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Most people would rank CRA employees among the last people they’d like to hear from. But for estate and tax practitioners at the annual STEP Canada conference held May 28-29, the CRA roundtable is a must-attend session. The roundtable answers tax questions submitted throughout the year by STEP members.

This year’s roundtable featured CRA representatives Steve Fron and Phil Kohnen, both managers in the Trusts Section, Income Tax Rulings Directorate. Asking the tough tax questions were perennial panelists Michael Cadesky of Cadesky Tax and Kim Moody of Moodys Gartner Tax Law. Christine Van Cauwenberghe of Investors Group moderated.

Fron and Kohnen stressed that their comments were conversational in nature, adding that the full written responses would be submitted to STEP in August.

Read: Detecting capacity issues and undue influence

Here are highlights from the roundtable.

Definitions in the split income proposals

How do you define “business income” for the purposes of the split income proposals?

Kohnen says references to “business income” and “income” in the proposals “generally means gross income.”

Given that excluded shares are defined as those for which a corporation derives less than 90% of its business income from services, will business owners have to start tracking income from services separately from other-sourced income?

Yes. “The two should generally be computed separately,” says Kohnen, adding that CRA recognizes this will create a compliance burden. He suggests business owners try first to qualify under the other exclusions in the split income proposals (namely, under the reasonableness test) before trying for the excluded shares exclusion.

Can holding-company shares qualify as “excluded shares”?

Generally no, says Fron. That’s because the definition says that “all or substantially all” income cannot be derived from one or more related businesses, and a holding company is a related business.

Can shares of a corporation with no business income be “excluded shares”?

No again, since both total income and service income are zero. You can’t compute a percentage of zero, so the “less than 90%” condition is not satisfied. 

Read: Your client is a trustee of private shares—now what?

A trust’s creation date

If a will creates both a graduated rate estate (GRE) and other testamentary trusts, but doesn’t immediately fund the other testamentary trusts, when does CRA consider the trusts to have been created?

Elements of this question have come up at past CRA roundtables, most recently in 2012 and 2015. Fron reminds us that CRA has traditionally not attributed any tax consequences from estate administration to trust administration, and that CRA views trusts as being created from the residue of the estate as arising on death.

In other words, all testamentary trusts will have the same commencement date as the estate—the date of the testator’s death.

Trust return due date

When is a trust’s T3 return due in the year that the trust winds up?

Assuming this is a personal trust, Fron says the return is due 90 days after the taxation year-end of the trust.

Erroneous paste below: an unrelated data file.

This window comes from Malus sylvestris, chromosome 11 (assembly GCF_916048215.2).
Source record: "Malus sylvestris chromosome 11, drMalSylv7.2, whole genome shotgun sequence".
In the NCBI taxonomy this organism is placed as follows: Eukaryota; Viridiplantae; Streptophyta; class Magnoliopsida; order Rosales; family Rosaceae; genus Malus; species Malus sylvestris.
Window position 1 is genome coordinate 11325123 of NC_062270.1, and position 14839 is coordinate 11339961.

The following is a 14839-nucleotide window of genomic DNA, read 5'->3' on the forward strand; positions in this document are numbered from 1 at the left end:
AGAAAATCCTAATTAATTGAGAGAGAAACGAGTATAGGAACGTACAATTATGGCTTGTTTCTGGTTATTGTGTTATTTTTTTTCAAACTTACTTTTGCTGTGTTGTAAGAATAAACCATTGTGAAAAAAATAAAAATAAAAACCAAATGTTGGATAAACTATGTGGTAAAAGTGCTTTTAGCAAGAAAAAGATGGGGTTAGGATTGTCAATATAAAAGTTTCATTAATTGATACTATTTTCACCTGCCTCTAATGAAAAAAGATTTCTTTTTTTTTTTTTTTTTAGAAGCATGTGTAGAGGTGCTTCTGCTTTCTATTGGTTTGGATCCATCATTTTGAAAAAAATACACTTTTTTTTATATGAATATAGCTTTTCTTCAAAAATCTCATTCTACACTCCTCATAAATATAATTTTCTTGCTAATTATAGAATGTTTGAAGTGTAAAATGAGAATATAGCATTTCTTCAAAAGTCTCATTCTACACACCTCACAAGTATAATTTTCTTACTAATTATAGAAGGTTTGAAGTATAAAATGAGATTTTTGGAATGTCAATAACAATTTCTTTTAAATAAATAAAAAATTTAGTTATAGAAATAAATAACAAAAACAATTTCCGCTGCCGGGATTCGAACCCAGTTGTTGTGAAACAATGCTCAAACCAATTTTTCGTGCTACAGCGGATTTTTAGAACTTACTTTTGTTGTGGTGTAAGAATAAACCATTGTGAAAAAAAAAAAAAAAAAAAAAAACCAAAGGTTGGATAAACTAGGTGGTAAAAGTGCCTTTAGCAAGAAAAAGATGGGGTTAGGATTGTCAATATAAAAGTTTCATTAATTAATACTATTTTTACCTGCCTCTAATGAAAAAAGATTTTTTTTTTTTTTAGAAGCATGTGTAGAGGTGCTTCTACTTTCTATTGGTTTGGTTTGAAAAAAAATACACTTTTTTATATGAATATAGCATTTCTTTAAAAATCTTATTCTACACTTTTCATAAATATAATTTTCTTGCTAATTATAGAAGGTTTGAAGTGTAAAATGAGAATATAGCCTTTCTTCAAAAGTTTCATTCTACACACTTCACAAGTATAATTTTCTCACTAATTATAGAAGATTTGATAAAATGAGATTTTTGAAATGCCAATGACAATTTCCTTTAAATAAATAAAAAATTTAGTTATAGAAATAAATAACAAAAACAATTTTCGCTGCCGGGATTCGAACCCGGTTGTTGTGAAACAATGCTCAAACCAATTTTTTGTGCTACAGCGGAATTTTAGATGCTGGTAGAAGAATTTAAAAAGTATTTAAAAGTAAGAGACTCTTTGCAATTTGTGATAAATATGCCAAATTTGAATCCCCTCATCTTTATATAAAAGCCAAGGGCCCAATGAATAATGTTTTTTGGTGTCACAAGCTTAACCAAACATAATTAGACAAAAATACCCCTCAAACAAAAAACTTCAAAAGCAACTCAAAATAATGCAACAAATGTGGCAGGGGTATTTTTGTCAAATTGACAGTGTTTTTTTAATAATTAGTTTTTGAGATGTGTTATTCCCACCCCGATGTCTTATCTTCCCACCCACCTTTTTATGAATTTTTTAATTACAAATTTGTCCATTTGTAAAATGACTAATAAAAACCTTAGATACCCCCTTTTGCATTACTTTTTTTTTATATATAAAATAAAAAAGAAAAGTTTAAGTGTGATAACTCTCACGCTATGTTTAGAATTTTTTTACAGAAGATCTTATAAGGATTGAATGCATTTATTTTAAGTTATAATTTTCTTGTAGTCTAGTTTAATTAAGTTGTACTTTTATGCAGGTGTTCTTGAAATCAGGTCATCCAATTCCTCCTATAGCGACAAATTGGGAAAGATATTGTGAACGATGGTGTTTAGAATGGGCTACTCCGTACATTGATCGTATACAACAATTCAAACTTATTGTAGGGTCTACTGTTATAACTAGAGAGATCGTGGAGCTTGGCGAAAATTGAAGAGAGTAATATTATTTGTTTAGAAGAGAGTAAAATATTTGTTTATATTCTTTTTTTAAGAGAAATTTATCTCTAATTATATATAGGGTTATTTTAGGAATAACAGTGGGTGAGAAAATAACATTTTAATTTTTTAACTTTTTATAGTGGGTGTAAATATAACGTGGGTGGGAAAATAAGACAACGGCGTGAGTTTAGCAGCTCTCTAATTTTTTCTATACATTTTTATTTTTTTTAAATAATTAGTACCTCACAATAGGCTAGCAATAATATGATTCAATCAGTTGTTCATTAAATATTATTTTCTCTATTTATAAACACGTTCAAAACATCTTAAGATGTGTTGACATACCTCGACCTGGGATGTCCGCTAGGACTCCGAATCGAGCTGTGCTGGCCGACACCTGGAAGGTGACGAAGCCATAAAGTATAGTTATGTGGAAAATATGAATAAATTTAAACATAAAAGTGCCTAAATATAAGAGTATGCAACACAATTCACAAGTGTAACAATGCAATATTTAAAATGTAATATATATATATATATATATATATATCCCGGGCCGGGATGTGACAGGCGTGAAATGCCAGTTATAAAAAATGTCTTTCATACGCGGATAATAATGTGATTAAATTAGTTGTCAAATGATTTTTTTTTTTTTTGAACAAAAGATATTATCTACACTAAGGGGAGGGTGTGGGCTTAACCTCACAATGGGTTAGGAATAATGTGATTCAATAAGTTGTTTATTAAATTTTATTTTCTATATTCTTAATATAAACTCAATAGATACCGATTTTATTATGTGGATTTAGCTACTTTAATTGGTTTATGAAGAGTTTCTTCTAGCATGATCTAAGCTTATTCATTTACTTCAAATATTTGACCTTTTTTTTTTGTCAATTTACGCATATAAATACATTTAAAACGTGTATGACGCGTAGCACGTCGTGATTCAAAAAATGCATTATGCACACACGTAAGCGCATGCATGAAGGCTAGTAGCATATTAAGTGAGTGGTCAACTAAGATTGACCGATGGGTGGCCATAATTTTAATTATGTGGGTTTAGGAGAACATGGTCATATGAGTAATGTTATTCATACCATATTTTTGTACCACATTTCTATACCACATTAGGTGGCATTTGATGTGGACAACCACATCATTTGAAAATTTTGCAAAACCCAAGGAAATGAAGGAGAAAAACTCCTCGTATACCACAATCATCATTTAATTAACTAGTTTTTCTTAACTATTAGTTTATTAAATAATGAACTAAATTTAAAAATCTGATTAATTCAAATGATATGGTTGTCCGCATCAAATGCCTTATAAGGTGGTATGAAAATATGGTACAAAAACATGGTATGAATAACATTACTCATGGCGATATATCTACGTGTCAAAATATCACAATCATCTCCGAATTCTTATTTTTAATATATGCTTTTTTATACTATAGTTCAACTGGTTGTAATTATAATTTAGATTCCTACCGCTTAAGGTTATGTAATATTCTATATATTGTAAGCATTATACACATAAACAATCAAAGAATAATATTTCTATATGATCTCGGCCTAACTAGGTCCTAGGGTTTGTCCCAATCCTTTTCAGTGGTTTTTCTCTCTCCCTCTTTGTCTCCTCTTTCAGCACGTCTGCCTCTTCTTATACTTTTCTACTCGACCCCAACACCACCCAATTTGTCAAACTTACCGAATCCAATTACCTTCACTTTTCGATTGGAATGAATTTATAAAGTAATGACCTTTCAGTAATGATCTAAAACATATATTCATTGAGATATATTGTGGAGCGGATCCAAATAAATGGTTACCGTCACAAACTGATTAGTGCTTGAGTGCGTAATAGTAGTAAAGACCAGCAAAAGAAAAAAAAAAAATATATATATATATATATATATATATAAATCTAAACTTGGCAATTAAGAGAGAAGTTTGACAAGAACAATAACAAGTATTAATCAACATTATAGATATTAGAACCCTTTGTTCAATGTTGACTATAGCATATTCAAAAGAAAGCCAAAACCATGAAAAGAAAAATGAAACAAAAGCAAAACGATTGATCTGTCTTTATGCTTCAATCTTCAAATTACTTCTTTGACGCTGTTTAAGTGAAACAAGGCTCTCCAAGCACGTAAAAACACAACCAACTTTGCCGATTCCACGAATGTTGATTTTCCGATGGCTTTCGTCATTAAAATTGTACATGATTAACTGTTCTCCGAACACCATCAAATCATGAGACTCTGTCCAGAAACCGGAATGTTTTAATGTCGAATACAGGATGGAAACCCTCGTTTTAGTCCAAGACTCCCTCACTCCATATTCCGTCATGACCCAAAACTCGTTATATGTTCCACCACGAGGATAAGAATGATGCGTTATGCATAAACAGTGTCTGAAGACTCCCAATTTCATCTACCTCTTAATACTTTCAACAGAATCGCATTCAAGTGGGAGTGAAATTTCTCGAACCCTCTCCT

For GREs, their returns are due 90 days after their final distribution. That’s because “a GRE will have a deemed tax year-end on the day on which the estate ceases to be a GRE,” notes CRA.

For non-GRE trusts, their returns are due 90 days after the calendar year-end. Fron adds, however, that estate trustees are welcome to send T3s in earlier than the deadline, especially if the windup occurs earlier in the year. Moody asked whether the T3 should cover the entire calendar year, or only the period from Jan. 1 to the date of windup (e.g., Jan. 1 to Feb. 15). Fron says he will look into the answer and include it in the written response.

Non-resident trusts

When a Canadian resident contributes to a non-resident trust, that trust is deemed resident. This can be particularly challenging for immigrants who contribute to existing non-resident trusts, since the immigrants change from being non-residents to residents. Is it true that a non-resident trust is deemed resident as of Jan. 1 of the taxation year in which a contributor immigrated to Canada, regardless of when the contributor immigrates?

Yes—even if the contribution occurs as late as December. (CRA reached the same conclusion when this concept came up at the 2014 STEP CRA roundtable.) That means the trust becomes taxable in Canada from Jan. 1 onward, too.

Let’s say there is a non-resident trust with Canadian-resident beneficiaries who are not successor beneficiaries when the contributor immigrates to Canada, and the immigrant makes a contribution less than 60 months before becoming resident. Could the non-resident trust be deemed resident for up to five taxation years before the taxation year in which the contributor immigrated? If so, does CRA expect T3s, T1135s and T1134s for those years?

“Bad news on all fronts,” says Kohnen. Thanks to Section 94, the trust will become subject to Canadian tax for each of the five taxation years as well as interest and penalties for each tax year that the T3 return was not filed. If T1135s and T1134s were required for those years, they would also have to be filed; interest and late-filing penalties would apply for the relevant years.

Cadesky jokes that his firm now offers a new service for immigrants to Canada: “We pick them up at the airport and drive them straight to CRA for a VDP [voluntary disclosure].”

Also read: Estate planning concerns for a blended family

Originally published on Advisor.ca
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